A package for dealing with crowdsourced big data.
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README.md

README.md

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spark-crowd

A package for dealing with crowdsourced big data.

Crowdsourced data introduces new problems that need to be addressed by Machine learning algorithms. This illustration exemplifies the main issues of using this kind of data.

Crowdsourcing illustration

Installation

The package uses sbt for building the project, so we recommend installing this tool if you do not yet have it installed.

The simplest way to use the package is adding the next dependency directly into the build.sbt file of your project:

libraryDependencies += "com.enriquegrodrigo" %% "spark-crowd" % "0.1.5"

If this is not a possibility, you can compile the project and create a .jar file or, you can publish the project to a local repository, as explained below.

Creating a .jar file and adding it to a new project

In the spark-crowd folder, one should execute the command

> sbt package 

to create a .jar file. Usually, it is located in target/scala-2.11/spark-crowd_2.11-0.1.jar.

This .jar can be added to new projects using this library. In sbt one can add .jar files to the lib folder.

Publishing to a local repository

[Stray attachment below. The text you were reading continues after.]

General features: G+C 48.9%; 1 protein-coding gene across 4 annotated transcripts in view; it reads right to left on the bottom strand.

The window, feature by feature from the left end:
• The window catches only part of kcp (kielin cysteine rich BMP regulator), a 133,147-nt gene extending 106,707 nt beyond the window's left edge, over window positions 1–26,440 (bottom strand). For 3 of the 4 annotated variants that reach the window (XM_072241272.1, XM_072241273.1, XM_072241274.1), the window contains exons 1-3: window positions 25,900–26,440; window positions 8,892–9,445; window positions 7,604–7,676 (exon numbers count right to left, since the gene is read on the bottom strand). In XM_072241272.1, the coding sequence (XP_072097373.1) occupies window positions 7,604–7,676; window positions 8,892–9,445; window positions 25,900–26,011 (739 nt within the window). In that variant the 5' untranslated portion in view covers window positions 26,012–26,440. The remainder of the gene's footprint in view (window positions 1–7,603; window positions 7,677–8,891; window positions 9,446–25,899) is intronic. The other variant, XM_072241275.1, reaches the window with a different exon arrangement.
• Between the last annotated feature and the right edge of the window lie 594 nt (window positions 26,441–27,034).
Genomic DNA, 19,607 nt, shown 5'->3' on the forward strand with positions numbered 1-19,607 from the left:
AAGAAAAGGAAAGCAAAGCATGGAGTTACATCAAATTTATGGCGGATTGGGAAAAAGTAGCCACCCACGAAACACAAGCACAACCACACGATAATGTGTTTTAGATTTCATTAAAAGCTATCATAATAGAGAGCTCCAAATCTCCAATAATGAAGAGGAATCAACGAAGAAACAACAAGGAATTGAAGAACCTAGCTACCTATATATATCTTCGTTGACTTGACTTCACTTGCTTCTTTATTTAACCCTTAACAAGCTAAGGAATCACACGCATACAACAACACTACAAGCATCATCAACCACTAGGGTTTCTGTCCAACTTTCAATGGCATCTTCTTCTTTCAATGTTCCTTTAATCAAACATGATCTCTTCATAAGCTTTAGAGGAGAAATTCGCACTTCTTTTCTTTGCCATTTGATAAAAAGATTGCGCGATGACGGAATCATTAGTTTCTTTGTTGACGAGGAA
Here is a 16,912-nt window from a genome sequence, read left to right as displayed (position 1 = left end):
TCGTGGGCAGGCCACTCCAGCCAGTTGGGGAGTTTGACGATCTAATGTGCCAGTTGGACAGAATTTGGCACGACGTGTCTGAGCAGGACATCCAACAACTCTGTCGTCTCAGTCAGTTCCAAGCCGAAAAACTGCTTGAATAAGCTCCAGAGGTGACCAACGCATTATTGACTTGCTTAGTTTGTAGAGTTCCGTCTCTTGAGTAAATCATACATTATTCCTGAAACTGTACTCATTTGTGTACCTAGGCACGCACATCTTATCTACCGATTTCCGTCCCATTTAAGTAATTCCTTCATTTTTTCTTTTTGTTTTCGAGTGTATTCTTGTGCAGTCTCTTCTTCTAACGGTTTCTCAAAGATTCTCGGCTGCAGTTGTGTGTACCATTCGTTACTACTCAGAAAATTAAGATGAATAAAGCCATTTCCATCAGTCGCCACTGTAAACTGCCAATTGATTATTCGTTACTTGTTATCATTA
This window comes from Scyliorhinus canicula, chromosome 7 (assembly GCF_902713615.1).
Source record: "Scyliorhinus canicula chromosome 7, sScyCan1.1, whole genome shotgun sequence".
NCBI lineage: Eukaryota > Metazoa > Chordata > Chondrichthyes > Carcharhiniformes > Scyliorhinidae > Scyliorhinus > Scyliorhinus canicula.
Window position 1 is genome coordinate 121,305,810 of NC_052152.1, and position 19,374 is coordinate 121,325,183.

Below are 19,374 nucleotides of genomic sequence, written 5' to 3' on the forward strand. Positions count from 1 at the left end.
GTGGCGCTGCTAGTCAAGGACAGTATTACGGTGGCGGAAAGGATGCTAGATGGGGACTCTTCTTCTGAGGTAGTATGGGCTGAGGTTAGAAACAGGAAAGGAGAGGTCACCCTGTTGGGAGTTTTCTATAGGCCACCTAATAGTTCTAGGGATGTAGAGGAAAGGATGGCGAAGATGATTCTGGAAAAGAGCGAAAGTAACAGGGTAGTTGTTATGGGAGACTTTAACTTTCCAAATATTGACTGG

In the spark-crowd folder, one should execute the command

> sbt publish-local 

to publish the library to a local Ivy repository. The library can be added to the build.sbt file of a new project with the following line:

    libraryDependencies += "com.enriquegrodrigo" %% "spark-crowd" % "0.1.5"

Usage

Running the examples

Docker Automated buil Docker Build Statu

For running the examples of this package one can use our docker image with the latest version of spark-crowd. Let's see how to run the DawidSkeneExample.scala file:

docker run --rm -it -v $(pwd)/:/home/work/project enriquegrodrigo/spark-crowd DawidSkeneExample.scala

For running a spark-shell with the library pre-loaded, one can use:

docker run --rm -it -v $(pwd)/:/home/work/project enriquegrodrigo/spark-crowd 

One can also generate a .jar file as seen previously and use it with spark-shell or spark-submit. For example, with spark-shell: spark-shell --jars spark-crowd_2.11-0.1.5.jar -i DawidSkeneExample.scala

Types

This package makes extensive use of Spark DataFrame and Dataset APIs. The latter takes advantage of typed rows which is beneficial for debugging purposes, among other things. As the annotations data sets usually have a fixed structure the package includes types three annotations data sets (binary, multiclass and real annotations), all of them with the following structure:

example annotator value
1 1 0
1 2 1
2 2 0
... ... ...

So the user needs to provide the annotations using this typed data sets to apply the learning methods. This is usually simple if the user has all the information above in a Spark DataFrame:

  • The example variable should be in the range [0..number of Examples]